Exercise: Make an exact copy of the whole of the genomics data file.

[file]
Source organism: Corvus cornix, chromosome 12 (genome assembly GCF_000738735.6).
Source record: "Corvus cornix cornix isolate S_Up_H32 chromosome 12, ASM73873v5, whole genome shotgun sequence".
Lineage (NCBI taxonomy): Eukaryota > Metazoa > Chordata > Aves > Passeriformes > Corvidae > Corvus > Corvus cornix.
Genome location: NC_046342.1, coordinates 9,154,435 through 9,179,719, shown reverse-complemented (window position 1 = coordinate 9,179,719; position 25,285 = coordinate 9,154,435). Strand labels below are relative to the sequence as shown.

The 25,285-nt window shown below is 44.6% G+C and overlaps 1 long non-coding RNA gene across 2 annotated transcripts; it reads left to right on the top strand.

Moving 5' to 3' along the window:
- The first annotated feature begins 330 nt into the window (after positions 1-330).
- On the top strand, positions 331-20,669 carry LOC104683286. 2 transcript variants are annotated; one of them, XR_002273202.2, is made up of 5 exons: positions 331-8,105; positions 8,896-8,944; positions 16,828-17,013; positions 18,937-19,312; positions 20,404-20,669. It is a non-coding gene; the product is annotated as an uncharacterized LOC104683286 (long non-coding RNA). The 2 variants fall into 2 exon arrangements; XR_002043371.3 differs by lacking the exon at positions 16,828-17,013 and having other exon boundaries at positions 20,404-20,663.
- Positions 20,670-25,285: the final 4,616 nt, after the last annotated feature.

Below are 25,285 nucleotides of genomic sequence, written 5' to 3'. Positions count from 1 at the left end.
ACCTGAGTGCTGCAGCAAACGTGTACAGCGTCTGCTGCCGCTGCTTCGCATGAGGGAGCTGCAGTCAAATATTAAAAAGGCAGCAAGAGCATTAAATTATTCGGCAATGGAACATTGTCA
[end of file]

Source organism: Corvus cornix, chromosome 12 (genome assembly GCF_000738735.6).
Source record: "Corvus cornix cornix isolate S_Up_H32 chromosome 12, ASM73873v5, whole genome shotgun sequence".
Lineage (NCBI taxonomy): Eukaryota > Metazoa > Chordata > Aves > Passeriformes > Corvidae > Corvus > Corvus cornix.
Genome location: NC_046342.1, coordinates 9,154,435 through 9,179,719, shown reverse-complemented (window position 1 = coordinate 9,179,719; position 25,285 = coordinate 9,154,435). Strand labels below are relative to the sequence as shown.

The 25,285-nt window shown below is 44.6% G+C and overlaps 1 long non-coding RNA gene across 2 annotated transcripts; it reads left to right on the top strand.

Moving 5' to 3' along the window:
- The first annotated feature begins 330 nt into the window (after positions 1-330).
- On the top strand, positions 331-20,669 carry LOC104683286. 2 transcript variants are annotated; one of them, XR_002273202.2, is made up of 5 exons: positions 331-8,105; positions 8,896-8,944; positions 16,828-17,013; positions 18,937-19,312; positions 20,404-20,669. It is a non-coding gene; the product is annotated as an uncharacterized LOC104683286 (long non-coding RNA). The 2 variants fall into 2 exon arrangements; XR_002043371.3 differs by lacking the exon at positions 16,828-17,013 and having other exon boundaries at positions 20,404-20,663.
- Positions 20,670-25,285: the final 4,616 nt, after the last annotated feature.

Below are 25,285 nucleotides of genomic sequence, written 5' to 3'. Positions count from 1 at the left end.
ACCTGAGTGCTGCAGCAAACGTGTACAGCGTCTGCTGCCGCTGCTTCGCATGAGGGAGCTGCAGTCAAATATTAAAAAGGCAGCAAGAGCATTAAATTATTCGGCAATGGAACATTGTCA